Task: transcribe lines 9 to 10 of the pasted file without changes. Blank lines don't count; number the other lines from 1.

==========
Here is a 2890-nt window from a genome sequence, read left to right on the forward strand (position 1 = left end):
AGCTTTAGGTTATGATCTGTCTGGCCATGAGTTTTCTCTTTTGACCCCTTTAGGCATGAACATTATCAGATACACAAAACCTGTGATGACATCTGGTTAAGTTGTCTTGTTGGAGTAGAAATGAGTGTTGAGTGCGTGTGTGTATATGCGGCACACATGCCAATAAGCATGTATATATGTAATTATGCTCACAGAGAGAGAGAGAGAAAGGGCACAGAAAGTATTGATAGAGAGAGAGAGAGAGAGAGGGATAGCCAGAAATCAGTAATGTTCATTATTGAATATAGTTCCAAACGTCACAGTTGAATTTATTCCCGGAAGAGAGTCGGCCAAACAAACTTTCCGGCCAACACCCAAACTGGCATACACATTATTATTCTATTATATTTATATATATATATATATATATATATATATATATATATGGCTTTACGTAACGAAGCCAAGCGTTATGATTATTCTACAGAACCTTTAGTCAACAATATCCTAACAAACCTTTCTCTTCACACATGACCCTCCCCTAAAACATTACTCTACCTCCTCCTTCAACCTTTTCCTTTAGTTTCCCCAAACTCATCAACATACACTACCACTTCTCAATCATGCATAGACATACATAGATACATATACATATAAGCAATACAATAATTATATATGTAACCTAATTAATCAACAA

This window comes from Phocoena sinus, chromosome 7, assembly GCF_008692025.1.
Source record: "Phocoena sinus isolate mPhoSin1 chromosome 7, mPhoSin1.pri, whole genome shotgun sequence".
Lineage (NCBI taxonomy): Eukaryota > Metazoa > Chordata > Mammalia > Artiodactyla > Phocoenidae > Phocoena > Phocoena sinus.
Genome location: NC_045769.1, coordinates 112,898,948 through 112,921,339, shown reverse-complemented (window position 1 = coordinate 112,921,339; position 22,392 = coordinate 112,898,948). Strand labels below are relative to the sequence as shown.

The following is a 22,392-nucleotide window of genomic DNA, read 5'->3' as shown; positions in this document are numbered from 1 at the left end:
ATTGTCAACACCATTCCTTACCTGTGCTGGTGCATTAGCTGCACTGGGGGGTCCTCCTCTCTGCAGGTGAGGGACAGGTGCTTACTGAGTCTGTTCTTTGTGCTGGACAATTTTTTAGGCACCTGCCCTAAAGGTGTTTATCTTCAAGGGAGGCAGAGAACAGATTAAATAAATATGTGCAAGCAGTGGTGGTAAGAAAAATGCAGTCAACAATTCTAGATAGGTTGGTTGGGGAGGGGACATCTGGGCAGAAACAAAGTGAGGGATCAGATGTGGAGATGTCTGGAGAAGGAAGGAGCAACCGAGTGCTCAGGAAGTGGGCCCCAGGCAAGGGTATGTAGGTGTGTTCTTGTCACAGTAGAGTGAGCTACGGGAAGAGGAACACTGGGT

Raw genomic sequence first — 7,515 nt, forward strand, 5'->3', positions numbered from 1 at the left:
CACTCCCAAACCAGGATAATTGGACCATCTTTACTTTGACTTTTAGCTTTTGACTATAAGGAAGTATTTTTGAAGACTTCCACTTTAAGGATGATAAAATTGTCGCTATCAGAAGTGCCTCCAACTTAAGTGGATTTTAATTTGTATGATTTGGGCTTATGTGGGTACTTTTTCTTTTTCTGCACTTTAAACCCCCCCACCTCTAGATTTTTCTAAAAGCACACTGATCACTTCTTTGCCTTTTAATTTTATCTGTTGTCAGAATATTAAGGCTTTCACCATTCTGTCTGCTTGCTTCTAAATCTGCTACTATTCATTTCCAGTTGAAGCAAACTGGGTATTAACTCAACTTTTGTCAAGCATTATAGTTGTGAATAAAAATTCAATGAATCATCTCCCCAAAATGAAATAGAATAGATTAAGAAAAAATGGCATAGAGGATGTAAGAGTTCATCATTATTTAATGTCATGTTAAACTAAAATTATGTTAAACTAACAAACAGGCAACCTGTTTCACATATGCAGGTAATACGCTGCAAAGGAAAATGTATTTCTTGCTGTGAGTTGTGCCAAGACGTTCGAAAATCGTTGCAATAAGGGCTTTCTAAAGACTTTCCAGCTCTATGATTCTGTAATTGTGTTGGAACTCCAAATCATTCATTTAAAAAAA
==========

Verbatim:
Raw genomic sequence first — 7,515 nt, forward strand, 5'->3', positions numbered from 1 at the left:
CACTCCCAAACCAGGATAATTGGACCATCTTTACTTTGACTTTTAGCTTTTGACTATAAGGAAGTATTTTTGAAGACTTCCACTTTAAGGATGATAAAATTGTCGCTATCAGAAGTGCCTCCAACTTAAGTGGATTTTAATTTGTATGATTTGGGCTTATGTGGGTACTTTTTCTTTTTCTGCACTTTAAACCCCCCCACCTCTAGATTTTTCTAAAAGCACACTGATCACTTCTTTGCCTTTTAATTTTATCTGTTGTCAGAATATTAAGGCTTTCACCATTCTGTCTGCTTGCTTCTAAATCTGCTACTATTCATTTCCAGTTGAAGCAAACTGGGTATTAACTCAACTTTTGTCAAGCATTATAGTTGTGAATAAAAATTCAATGAATCATCTCCCCAAAATGAAATAGAATAGATTAAGAAAAAATGGCATAGAGGATGTAAGAGTTCATCATTATTTAATGTCATGTTAAACTAAAATTATGTTAAACTAACAAACAGGCAACCTGTTTCACATATGCAGGTAATACGCTGCAAAGGAAAATGTATTTCTTGCTGTGAGTTGTGCCAAGACGTTCGAAAATCGTTGCAATAAGGGCTTTCTAAAGACTTTCCAGCTCTATGATTCTGTAATTGTGTTGGAACTCCAAATCATTCATTTAAAAAAA